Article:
Families of victims of terrorist acts carried our by drug cartels in the 80s and 90s want to be included in Colombia’s Victims Law, reported newspaper El Tiempo on Thursday.
When the Colombian justice system declared 21 cases from that era to be “crimes against humanity” three yars ago, the families of victims of the Medellin and Cali cartels expected justice to be brought to the victims of the downed Avianca flight HK1803 and the bomb at DAS headquarters would also be brought to justice.
However the Victims Law enacted on June 10, 2011 includes an article only offering compensation to the victims of events in the “context of armed conflict.” According to victims’ representatives this only includes the victims of paramilitary and guerrilla violence and not the victims of drug cartels.
Frederico Arrellano, son of one of the 107 victims on the Avianca flight and leader of the Colombia con Memoria foundation for the victims of drug trafficking said the law has an “unacceptable discrimination.”
“President [Juan Manuel] Santos said the law would not have distinctions, that it would shelter all the victims indistinct of who perpetuated the crime. Unfortunately it is not like that,” said Arrellano.
More than 20 cases attributed to the Medellin Cartel have been passed over by the victims law, including the assassination of justice minister Rodrigo Lara in 1984, which isn’t covered because the law only takes effect from 1985.
“We cant forget the narco-traffickers have been the fuel that has given the momentum to the war, even life. To forget the victims of drug trafficking is an unscrupulous discrimination,” said Arrellano.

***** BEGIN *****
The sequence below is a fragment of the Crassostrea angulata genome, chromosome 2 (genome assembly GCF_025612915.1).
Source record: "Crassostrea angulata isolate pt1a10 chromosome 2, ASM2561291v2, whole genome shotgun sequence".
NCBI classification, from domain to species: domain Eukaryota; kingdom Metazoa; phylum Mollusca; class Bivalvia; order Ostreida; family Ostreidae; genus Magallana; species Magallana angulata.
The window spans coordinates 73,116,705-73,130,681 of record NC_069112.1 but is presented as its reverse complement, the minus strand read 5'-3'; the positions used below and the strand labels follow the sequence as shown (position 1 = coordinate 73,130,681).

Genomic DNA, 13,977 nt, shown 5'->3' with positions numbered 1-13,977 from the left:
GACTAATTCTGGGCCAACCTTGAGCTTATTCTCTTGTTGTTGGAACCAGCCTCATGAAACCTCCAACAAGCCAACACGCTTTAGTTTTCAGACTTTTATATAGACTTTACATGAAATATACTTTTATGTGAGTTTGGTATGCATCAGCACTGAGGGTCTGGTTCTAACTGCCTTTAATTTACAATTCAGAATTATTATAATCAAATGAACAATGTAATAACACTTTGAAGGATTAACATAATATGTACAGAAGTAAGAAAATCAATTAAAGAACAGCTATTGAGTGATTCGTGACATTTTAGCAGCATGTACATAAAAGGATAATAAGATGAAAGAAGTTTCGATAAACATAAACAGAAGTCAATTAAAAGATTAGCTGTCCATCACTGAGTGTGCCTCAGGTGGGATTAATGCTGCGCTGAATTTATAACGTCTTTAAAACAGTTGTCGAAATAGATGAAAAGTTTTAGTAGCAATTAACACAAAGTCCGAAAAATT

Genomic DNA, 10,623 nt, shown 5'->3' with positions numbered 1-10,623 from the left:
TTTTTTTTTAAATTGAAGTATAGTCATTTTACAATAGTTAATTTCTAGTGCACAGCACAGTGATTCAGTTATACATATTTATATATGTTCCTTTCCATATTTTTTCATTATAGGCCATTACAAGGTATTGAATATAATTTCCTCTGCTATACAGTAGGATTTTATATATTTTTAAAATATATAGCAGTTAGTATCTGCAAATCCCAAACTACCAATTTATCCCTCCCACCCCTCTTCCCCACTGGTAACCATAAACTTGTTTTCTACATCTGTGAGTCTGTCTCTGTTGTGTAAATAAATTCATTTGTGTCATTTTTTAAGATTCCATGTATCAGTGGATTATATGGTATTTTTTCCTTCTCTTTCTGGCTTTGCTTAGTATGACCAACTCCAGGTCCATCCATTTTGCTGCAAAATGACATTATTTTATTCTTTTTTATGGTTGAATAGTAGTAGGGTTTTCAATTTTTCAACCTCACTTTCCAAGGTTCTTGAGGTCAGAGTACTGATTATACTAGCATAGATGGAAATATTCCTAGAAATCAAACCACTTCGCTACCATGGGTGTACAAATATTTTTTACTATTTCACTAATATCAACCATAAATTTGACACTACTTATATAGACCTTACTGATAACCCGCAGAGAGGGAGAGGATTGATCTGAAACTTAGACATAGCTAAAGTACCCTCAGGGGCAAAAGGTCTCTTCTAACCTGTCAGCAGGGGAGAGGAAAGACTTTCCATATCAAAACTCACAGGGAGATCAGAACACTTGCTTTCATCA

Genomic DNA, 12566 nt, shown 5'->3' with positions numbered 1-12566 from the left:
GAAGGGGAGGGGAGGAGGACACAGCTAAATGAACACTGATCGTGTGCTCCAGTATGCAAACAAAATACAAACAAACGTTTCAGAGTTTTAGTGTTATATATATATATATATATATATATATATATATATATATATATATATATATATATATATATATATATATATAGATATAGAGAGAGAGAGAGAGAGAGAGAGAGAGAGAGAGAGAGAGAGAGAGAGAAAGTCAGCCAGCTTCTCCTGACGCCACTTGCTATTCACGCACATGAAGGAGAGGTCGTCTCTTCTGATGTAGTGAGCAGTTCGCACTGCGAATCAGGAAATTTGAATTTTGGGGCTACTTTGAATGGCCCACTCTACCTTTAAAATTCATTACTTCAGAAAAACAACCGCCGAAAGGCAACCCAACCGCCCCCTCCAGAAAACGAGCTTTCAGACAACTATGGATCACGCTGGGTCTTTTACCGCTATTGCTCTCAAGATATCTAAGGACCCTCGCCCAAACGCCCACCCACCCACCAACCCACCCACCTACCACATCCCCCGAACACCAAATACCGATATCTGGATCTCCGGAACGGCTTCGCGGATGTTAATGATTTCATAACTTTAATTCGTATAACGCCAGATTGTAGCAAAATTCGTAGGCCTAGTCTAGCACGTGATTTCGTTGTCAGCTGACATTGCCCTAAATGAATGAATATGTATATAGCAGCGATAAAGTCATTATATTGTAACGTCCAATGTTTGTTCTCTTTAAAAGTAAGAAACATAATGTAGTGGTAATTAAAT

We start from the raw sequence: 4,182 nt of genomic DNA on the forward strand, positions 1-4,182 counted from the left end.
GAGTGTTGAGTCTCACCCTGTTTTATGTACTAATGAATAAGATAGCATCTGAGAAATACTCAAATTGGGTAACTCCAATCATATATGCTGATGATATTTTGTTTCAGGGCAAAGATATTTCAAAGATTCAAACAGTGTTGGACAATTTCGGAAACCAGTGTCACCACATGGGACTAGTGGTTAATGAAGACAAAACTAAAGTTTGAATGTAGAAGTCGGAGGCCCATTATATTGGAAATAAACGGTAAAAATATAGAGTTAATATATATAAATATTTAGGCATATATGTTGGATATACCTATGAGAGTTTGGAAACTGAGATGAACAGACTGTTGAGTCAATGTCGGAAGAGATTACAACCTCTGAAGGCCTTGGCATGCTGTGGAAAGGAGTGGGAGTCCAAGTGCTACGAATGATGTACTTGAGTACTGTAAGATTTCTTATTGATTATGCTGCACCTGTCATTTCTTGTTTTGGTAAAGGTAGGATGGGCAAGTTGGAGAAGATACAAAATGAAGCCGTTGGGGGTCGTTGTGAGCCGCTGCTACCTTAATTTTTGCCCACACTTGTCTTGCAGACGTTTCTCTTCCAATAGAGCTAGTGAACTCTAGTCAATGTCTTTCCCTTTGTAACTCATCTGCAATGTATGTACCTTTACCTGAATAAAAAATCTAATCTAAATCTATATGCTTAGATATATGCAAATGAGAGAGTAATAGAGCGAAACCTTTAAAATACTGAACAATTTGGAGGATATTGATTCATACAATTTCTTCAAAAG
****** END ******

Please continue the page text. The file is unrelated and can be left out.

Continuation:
After the law was enacted the victims foundation demanded that article 3 be changed declaring it was unconstitutional and violated a constitutional right to equality. This claim was rejected by the courtwhich rejected it a second time on appeal.
Senator Juan Fernando Cristo said the law is being interpreted the wrong way. “The definition is sufficient to permit them to be recognized as victims, it is a general law that covers all the victims of the conflict in Colombia, including those of narco-terrorism; the victims of the Avianca flight; the officials; the judges that sacrificed their lives to defend this country from narco-terrorism. They are clearly victims of armed conflict,” said Cristo.
The families of narco-trafficking victims are intending to bring the issue to the Inter-American Court of Human Rights and say they can prove that drug trafficking was responsible for some 250 bombs and had left up to 50,000 victims.